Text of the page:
Quoting the pope – who said that “a change in lifestyle could bring healthy pressure to bear on those who wield political, economic and social power” – the groups are calling for “radical change” towards “living simply and making different and more conscious choices”.

It said a three-year campaign would focus on energy and food consumption, and would use social media and workshops to encourage people to make better daily choices. Some of the examples they suggest include cutting the amount of the energy people use, buying local and sustainably produced food, using public transport, and eating less meat.

 69 
 on: Jul 01, 2015, 05:51 AM 
Started by Steve - Last post by Rad
The U.S., Brazil and China All Set Major Climate Goals

Published: June 30th, 2015   
Brian Kahn By Brian Kahn
Climate Central

The world got a major dose of climate clarity on Tuesday. The U.S., Brazil and China — three of the world’s top greenhouse gas emitters — all released major commitments to reduce or at least slow their greenhouse gas emissions, protect forests and ramp up their use of renewable energy.

The flurry of activity comes with five months to go until major climate talks in Paris. Those talks are considered critical for a global climate agreement and Tuesday’s news indicates a growing level of commitment to reduce emissions and the impacts of climate change.

The day started with a bilateral commitment between President Obama and his Brazilian counterpart, President Dilma Rousseff, on clean energy. Capping two days of discussions, the two leaders announced that their countries will aim to get 20 percent of their electricity from non-hydropower renewables by 2030. The exclusion of hydropower is notable because of it can be a major source of methane emissions.

The U.S. currently gets 13 percent of its electricity from renewables but almost half of that comes from hydropower. Brazil also relies heavily on hydropower for electricity generation, but wind is the cheapest form of new power generation capacity in Brazil. Though wind power is currently a smaller portion of Brazil’s overall energy mix, its low cost means it will likely be crucial to meeting the 2030 goal.

Beyond renewables, Brazil also agreed to restore nearly 30 million acres of forests. That’s only a portion of the 148 million acres of deforestation that have happened in Brazil since 1970, but still represents a major climate benefit given tropical forests’ ability to sequester carbon dioxide out of the atmosphere. The Amazon currently sequesters up to a quarter of all human carbon dioxide emissions.

In a case of dueling climate announcements, China also formally submitted its pledge as part of the United Nations climate process. That pledge confirms that China will peak its greenhouse gas emissions by 2030, a goal it laid out late last year in a bilateral agreement with the U.S.

But the new document reveals that China plans to reduce the intensity of its emissions by up to 65 percent, a move that could lead to a smaller emissions’ peak than previously estimated. The document clocks in at 16 pages and provides rich details about how China will meet its climate goals. That includes doubling current wind and nearly quadrupling solar power generating capacity by 2020 and implementing a national carbon market. By 2030, China plans to install as much clean electricity generating capacity as all of current U.S. generating capacity.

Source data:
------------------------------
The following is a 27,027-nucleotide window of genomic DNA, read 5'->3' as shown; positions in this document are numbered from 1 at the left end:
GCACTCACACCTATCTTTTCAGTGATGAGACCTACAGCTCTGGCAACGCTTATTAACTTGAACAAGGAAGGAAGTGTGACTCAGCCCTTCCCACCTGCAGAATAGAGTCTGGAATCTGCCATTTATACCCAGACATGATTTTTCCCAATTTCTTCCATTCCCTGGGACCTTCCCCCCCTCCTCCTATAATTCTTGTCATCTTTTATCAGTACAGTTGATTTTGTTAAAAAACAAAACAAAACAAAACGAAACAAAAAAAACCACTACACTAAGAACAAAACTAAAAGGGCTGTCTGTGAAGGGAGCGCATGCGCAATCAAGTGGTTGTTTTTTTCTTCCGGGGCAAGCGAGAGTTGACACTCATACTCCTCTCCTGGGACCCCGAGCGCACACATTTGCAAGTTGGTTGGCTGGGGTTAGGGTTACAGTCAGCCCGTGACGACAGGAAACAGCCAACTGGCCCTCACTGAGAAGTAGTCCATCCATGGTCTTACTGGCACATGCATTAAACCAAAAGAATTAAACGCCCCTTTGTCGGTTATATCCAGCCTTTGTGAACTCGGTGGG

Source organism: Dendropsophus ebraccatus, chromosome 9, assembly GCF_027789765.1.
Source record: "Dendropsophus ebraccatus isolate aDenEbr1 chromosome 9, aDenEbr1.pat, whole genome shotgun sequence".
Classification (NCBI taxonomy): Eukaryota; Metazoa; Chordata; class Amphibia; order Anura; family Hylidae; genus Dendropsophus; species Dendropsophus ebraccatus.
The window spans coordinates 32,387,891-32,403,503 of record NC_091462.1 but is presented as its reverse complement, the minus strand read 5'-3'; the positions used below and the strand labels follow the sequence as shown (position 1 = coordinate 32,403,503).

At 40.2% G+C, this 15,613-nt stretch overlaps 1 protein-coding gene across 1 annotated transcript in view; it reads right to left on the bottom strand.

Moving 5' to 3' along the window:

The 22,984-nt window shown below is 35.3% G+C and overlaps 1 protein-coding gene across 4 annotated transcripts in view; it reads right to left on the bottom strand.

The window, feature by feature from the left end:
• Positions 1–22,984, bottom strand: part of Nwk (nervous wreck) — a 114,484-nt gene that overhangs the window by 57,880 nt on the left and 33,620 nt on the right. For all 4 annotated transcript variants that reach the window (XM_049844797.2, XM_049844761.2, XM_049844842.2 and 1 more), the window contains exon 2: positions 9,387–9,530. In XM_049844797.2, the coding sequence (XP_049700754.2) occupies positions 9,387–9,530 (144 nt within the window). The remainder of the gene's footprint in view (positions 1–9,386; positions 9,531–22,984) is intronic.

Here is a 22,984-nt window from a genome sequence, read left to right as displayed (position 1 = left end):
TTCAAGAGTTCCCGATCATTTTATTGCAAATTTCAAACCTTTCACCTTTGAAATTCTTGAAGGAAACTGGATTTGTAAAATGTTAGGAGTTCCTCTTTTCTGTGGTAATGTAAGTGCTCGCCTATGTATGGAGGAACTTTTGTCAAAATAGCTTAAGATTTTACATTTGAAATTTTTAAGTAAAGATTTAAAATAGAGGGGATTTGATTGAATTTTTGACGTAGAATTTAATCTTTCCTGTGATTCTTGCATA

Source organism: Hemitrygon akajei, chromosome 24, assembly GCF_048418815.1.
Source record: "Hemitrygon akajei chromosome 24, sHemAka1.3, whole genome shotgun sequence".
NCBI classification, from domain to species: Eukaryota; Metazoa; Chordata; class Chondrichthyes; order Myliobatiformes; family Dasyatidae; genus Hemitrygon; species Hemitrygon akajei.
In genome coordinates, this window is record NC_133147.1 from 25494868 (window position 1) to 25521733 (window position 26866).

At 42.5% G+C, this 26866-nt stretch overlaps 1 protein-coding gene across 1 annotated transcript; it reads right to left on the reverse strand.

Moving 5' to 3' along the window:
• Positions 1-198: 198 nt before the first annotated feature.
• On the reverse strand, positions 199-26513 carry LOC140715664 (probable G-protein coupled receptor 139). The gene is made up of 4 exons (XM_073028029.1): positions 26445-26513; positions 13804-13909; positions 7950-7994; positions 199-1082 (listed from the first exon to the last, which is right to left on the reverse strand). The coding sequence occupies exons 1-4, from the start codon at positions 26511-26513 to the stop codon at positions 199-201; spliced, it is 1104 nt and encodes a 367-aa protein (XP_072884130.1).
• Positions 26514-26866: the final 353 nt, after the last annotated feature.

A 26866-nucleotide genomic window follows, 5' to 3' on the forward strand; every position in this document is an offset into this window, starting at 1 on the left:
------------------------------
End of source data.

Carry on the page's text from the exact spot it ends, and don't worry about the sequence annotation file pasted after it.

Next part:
“It is very detailed. I think that’s terrific and is a good sign,” Erika Rosenthal, an attorney with Earthjustice’s international program, said. “When China commits to doing something, they have mechanisms to make sure that that planning comes to fruition.”

China is already the global leader in clean energy investments, with $89 billion invested in clean energy projects in 2014. A recent analysis suggests that China will see an additional $3.4 trillion in clean energy investments through 2040. Coal use also fell in 2014, the first time that's happened in 14 years, indicating that China could be on the path peaking earlier than expected.

China’s commitment is part of a larger process where each country submits its plan, dubbed an Intended Nationally Determined Contribution, for climate action to the United Nations. Those commitments are all due later this year, but adding China’s into the mix with commitments already submitted by the U.S. and the European Union means that half of the world’s greenhouse gas emissions are accounted for.

Tuesday’s three pledges cap a busy month, which has seen the Pope weigh in on climate change and some of the world’s largest oil companies ask for a price on carbon emissions. While current commitments are unlikely to keep the world from warming 2°C — the current climate goal — they do represent a step toward lowering greenhouse gas emissions.

 70 
 on: Jul 01, 2015, 05:49 AM 
Started by Rad - Last post by Rad
John Gould: an enduring witness to Australia’s lost mammals

The 19th century ornithologist had a surprisingly progressive view of Australian animals, championing the fast-disappearing thylacine and broad-faced potoroo, even if he also knew how to cook a wombat

Fred Ford
July 1 2015
Guardian

That old cliche “you don’t know what you’ve got till it’s gone” has a truly hollow ring when applied to Australian’s awareness of its lost mammals.

Most Australians are barely aware of the creatures that still inhabit their island and couldn’t tell the difference between a bettong (a shin-high kangaroo) and a wambenger (a small marsupial carnivore) if they got kicked in the eyes by one. A bettong that is. A wambenger would more likely target the jugular with its sharp little teeth.

It wasn’t always so. Early European settlers were keenly attuned to the foibles of bettongs. Native mammals were part of their daily lives, raiding gardens, stealing poultry, eating pasture, a source of fur, and more often than not of free meat, too. And it was into this world of abundant native mammals that John Gould arrived.